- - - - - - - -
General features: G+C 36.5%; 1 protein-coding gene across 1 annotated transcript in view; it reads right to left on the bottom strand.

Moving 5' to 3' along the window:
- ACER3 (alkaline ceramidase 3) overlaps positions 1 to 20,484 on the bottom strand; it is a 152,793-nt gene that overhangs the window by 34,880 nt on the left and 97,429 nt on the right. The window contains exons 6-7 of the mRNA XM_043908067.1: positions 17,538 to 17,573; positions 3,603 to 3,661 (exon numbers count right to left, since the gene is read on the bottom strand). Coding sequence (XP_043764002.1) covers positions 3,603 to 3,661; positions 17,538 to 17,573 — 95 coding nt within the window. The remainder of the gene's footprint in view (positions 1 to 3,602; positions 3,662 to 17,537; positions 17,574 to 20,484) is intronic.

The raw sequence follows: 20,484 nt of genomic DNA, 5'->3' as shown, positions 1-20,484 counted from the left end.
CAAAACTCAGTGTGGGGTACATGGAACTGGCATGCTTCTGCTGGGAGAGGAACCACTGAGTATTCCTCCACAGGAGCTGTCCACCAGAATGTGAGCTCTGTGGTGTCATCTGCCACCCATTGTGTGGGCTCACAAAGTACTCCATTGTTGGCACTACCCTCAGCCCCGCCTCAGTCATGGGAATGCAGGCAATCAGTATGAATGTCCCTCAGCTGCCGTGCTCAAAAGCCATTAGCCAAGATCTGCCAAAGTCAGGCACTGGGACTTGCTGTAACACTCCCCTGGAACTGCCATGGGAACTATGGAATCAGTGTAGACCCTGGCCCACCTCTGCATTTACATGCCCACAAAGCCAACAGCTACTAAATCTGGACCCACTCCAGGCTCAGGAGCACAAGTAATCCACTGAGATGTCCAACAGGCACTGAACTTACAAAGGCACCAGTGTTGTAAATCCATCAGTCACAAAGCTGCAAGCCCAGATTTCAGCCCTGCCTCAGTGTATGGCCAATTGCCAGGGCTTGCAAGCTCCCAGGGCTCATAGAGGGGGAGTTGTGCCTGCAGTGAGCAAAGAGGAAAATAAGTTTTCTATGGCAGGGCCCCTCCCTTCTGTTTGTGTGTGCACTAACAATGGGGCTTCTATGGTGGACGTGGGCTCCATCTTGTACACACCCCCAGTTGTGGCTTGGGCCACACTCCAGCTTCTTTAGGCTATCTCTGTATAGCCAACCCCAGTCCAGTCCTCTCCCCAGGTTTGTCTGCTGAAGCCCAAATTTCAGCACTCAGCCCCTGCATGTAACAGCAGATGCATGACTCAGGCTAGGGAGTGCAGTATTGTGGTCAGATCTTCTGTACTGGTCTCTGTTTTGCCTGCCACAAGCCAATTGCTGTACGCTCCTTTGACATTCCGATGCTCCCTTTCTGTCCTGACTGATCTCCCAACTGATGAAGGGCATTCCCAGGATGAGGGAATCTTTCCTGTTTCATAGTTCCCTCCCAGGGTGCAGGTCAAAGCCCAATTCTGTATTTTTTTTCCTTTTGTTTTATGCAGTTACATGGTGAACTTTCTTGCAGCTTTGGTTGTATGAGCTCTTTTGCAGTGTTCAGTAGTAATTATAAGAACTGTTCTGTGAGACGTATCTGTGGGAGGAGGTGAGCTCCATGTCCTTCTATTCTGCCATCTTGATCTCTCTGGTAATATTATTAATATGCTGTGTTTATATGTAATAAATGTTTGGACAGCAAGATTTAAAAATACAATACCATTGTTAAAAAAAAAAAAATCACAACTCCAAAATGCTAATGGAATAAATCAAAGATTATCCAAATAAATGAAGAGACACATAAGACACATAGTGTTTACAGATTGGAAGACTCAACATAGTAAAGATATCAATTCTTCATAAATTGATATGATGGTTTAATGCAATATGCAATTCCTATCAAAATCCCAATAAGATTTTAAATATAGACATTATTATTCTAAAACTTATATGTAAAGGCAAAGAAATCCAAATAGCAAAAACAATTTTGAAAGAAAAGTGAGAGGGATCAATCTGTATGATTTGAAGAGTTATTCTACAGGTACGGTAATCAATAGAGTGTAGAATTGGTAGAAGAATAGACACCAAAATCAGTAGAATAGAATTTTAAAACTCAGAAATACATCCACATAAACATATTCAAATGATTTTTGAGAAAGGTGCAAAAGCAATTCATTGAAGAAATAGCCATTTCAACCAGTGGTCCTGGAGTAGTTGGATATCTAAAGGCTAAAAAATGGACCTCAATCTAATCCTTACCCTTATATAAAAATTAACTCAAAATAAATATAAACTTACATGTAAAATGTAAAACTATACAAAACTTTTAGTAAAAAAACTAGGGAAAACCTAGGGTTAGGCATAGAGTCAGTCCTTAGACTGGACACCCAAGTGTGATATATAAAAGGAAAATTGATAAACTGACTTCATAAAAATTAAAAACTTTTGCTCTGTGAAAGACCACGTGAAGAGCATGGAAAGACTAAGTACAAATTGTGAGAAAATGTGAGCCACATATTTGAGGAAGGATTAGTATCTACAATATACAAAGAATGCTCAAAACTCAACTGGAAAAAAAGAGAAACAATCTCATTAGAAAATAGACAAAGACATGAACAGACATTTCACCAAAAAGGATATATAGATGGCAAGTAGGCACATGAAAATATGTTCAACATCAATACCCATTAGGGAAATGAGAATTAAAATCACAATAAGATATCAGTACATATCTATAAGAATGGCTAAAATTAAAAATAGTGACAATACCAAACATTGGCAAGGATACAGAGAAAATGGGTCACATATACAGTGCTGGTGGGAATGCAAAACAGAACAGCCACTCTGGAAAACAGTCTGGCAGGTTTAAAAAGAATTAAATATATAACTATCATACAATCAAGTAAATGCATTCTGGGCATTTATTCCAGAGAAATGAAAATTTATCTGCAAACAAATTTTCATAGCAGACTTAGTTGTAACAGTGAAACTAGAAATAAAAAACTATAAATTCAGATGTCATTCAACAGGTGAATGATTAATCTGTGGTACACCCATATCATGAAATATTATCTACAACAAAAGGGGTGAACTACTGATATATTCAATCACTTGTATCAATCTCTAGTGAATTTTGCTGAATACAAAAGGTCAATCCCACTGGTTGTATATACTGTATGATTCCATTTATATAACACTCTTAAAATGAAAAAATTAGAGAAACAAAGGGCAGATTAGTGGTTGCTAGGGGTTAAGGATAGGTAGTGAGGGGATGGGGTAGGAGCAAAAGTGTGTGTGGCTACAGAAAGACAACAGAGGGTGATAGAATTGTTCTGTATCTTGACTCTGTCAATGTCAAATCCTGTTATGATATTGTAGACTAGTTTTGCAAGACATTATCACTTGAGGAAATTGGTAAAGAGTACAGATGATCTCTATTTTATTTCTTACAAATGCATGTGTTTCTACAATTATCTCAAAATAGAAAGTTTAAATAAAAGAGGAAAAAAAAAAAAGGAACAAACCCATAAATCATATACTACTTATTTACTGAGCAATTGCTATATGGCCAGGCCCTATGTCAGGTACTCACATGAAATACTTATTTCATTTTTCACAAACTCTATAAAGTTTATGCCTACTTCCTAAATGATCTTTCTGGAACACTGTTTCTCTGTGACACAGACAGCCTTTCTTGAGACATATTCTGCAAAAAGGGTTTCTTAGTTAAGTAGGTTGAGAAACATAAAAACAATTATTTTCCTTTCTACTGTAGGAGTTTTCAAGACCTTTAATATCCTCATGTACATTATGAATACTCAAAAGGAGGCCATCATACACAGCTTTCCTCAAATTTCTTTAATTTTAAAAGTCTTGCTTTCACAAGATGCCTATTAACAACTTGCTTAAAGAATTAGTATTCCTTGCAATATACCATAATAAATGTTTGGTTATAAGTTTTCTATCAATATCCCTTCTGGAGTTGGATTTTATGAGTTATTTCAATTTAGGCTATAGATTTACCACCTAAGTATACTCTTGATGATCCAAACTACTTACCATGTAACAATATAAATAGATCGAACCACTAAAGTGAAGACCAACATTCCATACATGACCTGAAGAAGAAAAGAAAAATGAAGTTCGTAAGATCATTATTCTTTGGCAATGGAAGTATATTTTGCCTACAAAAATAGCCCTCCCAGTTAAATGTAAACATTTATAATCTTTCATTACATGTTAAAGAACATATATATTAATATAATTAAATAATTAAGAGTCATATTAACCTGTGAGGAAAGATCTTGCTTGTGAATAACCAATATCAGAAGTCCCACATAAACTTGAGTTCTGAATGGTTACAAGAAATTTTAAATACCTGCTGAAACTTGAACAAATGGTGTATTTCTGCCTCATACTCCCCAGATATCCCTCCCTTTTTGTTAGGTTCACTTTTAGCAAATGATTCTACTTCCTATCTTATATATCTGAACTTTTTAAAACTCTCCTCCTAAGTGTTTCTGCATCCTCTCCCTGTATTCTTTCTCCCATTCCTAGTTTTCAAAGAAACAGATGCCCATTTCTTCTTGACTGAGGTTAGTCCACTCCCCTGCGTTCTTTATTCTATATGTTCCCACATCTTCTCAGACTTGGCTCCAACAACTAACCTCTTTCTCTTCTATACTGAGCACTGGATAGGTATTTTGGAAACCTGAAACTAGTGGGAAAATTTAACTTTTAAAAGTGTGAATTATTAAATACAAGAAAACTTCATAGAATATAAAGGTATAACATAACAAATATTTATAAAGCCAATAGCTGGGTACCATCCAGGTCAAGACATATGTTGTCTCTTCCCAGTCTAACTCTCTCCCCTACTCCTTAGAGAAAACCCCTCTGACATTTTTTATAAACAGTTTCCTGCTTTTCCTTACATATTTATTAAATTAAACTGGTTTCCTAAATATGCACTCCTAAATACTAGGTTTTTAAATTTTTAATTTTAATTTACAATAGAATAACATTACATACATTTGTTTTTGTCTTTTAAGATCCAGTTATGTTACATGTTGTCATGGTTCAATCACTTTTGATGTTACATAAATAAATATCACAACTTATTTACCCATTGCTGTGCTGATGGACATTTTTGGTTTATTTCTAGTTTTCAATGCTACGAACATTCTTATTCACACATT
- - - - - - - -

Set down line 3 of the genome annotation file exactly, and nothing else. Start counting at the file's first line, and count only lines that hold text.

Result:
- ACER3 (alkaline ceramidase 3) overlaps positions 1 to 20,484 on the bottom strand; it is a 152,793-nt gene that overhangs the window by 34,880 nt on the left and 97,429 nt on the right. The window contains exons 6-7 of the mRNA XM_043908067.1: positions 17,538 to 17,573; positions 3,603 to 3,661 (exon numbers count right to left, since the gene is read on the bottom strand). Coding sequence (XP_043764002.1) covers positions 3,603 to 3,661; positions 17,538 to 17,573 — 95 coding nt within the window. The remainder of the gene's footprint in view (positions 1 to 3,602; positions 3,662 to 17,537; positions 17,574 to 20,484) is intronic.